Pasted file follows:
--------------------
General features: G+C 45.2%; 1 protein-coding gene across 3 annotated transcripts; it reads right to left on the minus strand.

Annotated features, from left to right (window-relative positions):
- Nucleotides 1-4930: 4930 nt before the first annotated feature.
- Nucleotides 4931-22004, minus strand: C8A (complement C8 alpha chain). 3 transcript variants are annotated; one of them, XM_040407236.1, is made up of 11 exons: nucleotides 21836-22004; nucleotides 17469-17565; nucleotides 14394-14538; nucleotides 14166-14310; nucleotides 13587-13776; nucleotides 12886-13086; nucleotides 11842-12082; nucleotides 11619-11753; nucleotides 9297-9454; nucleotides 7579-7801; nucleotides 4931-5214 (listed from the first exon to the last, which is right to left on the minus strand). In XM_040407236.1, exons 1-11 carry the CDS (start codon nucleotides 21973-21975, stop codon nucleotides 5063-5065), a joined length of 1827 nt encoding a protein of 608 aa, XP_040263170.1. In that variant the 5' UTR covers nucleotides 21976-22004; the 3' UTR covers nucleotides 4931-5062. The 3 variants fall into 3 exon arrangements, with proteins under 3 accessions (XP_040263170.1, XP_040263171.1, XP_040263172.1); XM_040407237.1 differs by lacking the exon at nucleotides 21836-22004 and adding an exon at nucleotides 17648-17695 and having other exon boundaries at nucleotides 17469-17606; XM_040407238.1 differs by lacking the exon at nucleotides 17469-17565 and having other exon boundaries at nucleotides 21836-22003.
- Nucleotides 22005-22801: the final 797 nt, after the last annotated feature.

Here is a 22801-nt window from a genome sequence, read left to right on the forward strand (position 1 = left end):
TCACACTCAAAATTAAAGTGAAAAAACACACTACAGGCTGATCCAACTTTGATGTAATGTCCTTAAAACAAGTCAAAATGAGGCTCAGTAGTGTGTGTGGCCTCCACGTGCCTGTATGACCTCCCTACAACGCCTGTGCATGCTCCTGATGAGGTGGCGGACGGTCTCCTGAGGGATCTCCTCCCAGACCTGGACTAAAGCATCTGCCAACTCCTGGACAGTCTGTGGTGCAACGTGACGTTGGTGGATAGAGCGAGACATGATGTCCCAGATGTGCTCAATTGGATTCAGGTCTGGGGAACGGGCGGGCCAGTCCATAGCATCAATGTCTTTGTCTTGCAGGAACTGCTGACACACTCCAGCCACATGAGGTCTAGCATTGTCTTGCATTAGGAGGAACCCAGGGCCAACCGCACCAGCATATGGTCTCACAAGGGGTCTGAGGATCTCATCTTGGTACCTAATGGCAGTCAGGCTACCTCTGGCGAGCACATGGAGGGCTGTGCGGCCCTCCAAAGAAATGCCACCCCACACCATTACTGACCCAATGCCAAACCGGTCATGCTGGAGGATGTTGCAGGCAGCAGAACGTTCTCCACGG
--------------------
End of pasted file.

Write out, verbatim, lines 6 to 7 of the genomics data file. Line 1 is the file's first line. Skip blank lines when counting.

Here is a 22801-nt window from a genome sequence, read left to right on the forward strand (position 1 = left end):
TCACACTCAAAATTAAAGTGAAAAAACACACTACAGGCTGATCCAACTTTGATGTAATGTCCTTAAAACAAGTCAAAATGAGGCTCAGTAGTGTGTGTGGCCTCCACGTGCCTGTATGACCTCCCTACAACGCCTGTGCATGCTCCTGATGAGGTGGCGGACGGTCTCCTGAGGGATCTCCTCCCAGACCTGGACTAAAGCATCTGCCAACTCCTGGACAGTCTGTGGTGCAACGTGACGTTGGTGGATAGAGCGAGACATGATGTCCCAGATGTGCTCAATTGGATTCAGGTCTGGGGAACGGGCGGGCCAGTCCATAGCATCAATGTCTTTGTCTTGCAGGAACTGCTGACACACTCCAGCCACATGAGGTCTAGCATTGTCTTGCATTAGGAGGAACCCAGGGCCAACCGCACCAGCATATGGTCTCACAAGGGGTCTGAGGATCTCATCTTGGTACCTAATGGCAGTCAGGCTACCTCTGGCGAGCACATGGAGGGCTGTGCGGCCCTCCAAAGAAATGCCACCCCACACCATTACTGACCCAATGCCAAACCGGTCATGCTGGAGGATGTTGCAGGCAGCAGAACGTTCTCCACGG